Transforming the Here and Now

David Hoffman is UMBC’s assistant director of student life for civic agency.

[Cross-posted on Co-Create UMBC].

David Hoffman

STRiVE 2013, UMBC’s fifth annual homegrown student leadership retreat, sponsored by the Office of Student Life and Student Government Association, took place last week at the Skycroft Conference Center. I served as one of 12 coaches (6 staff members, 6 students). Each STRiVE is different (I’ve participated in all five), but they are always life-altering. [My reflections on previous STRiVE retreats: 2012201120102009].

B-1The phrase “leadership retreat” really doesn’t do STRiVE justice. It obscures the poetry and magic of the lived experience. What happened in the hills west of Frederick last week was mostly spontaneous, profoundly real and deeply poignant. 62 UMBC students and staff members, most of us strangers to each other when the week began, helped each other to discover that despite our fears and vulnerabilities, and partly because of them, we are strong, wise and perfectly capable of transforming our lives and world together. We know this now without a doubt, because by week’s end the transformations already had begun.

C-14STRiVE’s intellectual foundations include the “social change model” of leadership developed by higher education scholars, student development theory, social cognitive theory, and Harry Boyte’s pioneering ideas about preparing people for active roles in democracy. Based on our synthesis of these ideas, one of the core principles of STRiVE’s design is that we coaches empower the participants as co-creators of all their experiences, including the retreat itself while it is happening. To do otherwise would risk stunting their growth by equipping them to thrive only in leadership simulations, when authority figures are available to give instructions and assign roles. [Read more…]

Leadership Education, Co-Created

Virginia Byrne is Coordinator for Leadership Development and Education in UMBC’s Office of Student Life

This summer I moved to Maryland to join the Office of Student Life staff, and I couldn’t be happier. In my role, I facilitate the creation of experiential and reflective leadership learning opportunities for UMBC students. Partnering with students to create these programs is essential. While I could prepare leadership development activities on my own, students are the best sources of expertise about their own experiences. And learning from experience–making leadership real by locating it in students’ lives on campus and beyond–is crucial if students are going to solve real problems and contribute their communities in ways that make a difference.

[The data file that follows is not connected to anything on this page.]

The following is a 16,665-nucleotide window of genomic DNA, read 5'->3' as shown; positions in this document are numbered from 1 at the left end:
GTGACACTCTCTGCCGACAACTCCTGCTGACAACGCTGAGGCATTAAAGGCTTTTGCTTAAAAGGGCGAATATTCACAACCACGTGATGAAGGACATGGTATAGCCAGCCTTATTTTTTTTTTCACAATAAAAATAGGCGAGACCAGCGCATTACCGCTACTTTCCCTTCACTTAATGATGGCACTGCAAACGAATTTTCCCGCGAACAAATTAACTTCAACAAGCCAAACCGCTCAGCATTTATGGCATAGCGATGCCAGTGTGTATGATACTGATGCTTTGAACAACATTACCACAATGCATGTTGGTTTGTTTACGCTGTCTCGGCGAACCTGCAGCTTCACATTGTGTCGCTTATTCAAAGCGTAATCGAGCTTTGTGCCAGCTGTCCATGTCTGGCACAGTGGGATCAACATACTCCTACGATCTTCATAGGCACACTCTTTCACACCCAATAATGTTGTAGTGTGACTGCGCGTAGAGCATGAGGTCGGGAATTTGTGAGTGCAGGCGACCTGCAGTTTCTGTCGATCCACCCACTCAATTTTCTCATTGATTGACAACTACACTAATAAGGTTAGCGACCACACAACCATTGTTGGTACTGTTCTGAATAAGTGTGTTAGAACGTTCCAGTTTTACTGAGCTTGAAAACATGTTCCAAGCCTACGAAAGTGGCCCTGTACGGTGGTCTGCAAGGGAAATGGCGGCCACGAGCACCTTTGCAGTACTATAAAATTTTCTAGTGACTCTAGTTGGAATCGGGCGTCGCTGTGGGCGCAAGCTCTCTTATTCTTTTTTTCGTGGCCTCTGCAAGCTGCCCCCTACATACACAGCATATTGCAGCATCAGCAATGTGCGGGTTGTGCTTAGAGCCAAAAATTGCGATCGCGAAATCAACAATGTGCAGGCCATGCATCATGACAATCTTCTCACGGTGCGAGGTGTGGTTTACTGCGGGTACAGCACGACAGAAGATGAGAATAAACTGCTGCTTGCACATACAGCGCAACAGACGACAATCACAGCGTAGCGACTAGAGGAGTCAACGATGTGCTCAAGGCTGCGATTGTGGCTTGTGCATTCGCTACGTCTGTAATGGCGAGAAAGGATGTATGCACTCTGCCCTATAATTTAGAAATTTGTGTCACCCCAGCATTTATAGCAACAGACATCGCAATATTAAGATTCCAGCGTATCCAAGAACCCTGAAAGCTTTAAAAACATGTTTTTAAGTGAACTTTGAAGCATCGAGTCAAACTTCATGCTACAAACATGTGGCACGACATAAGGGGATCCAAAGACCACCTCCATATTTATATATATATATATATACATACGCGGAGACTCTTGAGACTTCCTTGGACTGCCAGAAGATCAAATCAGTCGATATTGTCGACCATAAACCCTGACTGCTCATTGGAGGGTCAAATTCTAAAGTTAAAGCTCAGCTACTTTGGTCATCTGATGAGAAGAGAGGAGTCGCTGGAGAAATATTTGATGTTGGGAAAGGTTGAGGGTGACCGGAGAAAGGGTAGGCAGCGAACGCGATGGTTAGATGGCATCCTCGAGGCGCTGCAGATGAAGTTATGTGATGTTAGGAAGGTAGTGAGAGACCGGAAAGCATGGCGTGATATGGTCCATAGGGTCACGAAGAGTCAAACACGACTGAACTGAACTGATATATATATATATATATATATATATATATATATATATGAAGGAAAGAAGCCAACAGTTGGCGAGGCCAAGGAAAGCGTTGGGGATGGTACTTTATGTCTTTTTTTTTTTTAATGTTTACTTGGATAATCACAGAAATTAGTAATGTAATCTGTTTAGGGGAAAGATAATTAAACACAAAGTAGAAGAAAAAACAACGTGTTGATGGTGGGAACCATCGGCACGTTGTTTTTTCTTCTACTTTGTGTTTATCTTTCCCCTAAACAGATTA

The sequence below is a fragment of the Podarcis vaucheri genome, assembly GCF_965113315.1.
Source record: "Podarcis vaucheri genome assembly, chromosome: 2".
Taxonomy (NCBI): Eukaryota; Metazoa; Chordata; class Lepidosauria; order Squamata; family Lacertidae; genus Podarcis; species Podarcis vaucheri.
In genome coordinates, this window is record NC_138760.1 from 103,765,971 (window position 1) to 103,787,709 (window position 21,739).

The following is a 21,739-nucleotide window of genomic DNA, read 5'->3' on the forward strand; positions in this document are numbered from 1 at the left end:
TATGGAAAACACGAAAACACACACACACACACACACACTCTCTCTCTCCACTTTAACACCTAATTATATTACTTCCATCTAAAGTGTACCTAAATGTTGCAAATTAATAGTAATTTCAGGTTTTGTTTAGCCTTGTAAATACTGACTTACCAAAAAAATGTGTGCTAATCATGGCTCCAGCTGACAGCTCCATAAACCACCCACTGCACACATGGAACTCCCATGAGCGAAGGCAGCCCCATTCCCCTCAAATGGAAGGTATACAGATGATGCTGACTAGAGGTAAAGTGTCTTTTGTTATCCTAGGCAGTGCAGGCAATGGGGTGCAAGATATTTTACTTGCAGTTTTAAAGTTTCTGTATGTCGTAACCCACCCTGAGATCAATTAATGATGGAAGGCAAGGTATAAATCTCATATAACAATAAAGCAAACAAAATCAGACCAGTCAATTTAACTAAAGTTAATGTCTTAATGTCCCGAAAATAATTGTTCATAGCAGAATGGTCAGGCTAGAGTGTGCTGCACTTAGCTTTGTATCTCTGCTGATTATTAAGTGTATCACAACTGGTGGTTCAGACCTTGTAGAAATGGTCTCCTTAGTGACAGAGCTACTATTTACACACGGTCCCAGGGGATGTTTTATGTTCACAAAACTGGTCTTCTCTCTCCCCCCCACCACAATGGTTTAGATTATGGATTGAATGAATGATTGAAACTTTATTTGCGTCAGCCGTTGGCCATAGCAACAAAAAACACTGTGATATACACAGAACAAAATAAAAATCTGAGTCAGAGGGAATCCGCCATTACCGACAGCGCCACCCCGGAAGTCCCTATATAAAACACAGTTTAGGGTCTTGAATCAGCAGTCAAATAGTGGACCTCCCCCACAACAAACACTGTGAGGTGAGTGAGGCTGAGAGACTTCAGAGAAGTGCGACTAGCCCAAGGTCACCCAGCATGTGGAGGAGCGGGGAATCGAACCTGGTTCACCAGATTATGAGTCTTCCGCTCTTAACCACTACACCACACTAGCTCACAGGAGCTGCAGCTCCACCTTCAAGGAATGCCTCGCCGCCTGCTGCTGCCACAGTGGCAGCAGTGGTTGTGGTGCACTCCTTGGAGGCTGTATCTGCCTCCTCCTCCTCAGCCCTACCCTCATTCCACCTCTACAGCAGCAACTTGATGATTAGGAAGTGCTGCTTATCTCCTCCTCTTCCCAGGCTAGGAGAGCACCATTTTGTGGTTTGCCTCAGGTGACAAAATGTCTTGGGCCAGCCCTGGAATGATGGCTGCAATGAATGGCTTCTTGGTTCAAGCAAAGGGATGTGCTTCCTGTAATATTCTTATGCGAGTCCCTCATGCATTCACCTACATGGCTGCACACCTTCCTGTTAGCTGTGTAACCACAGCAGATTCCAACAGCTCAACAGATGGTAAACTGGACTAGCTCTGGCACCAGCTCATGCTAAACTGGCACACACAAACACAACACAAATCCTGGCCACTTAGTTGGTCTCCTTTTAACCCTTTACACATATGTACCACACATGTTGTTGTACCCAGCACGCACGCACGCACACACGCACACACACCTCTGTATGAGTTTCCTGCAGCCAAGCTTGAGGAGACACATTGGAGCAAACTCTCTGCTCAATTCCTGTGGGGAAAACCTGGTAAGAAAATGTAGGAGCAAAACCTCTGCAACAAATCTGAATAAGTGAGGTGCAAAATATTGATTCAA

LeadingOrgs, November 2012

One of the programs I co-create with students just happened: LeadingOrgs is a weekend retreat for 30 student organization officers that took place this past weekend. You can see more of our fun photos here.

What may be UMBC’s best-known and most popular leadership program created collaboratively by students and staff is STRiVE, for which the application deadline is less than two days away (Thursday, 11/5 at 5:00 p.m.; apply here). Held each January during winter break, STRiVE is a five day, intensive and engaging off-campus leadership retreat for about 50 students. Participants experience thought-provoking hands-on learning activities, facilitated by a team of student and staff coaches. The coaching team spends the four months prior to STRiVE reflecting on previous retreats and tweaking the curriculum to provide a unique experience each year. I think the best way for students to understand why they should apply to STRiVE is to hear it from the coaches themselves:

Contact the author, Virginia Byrne, at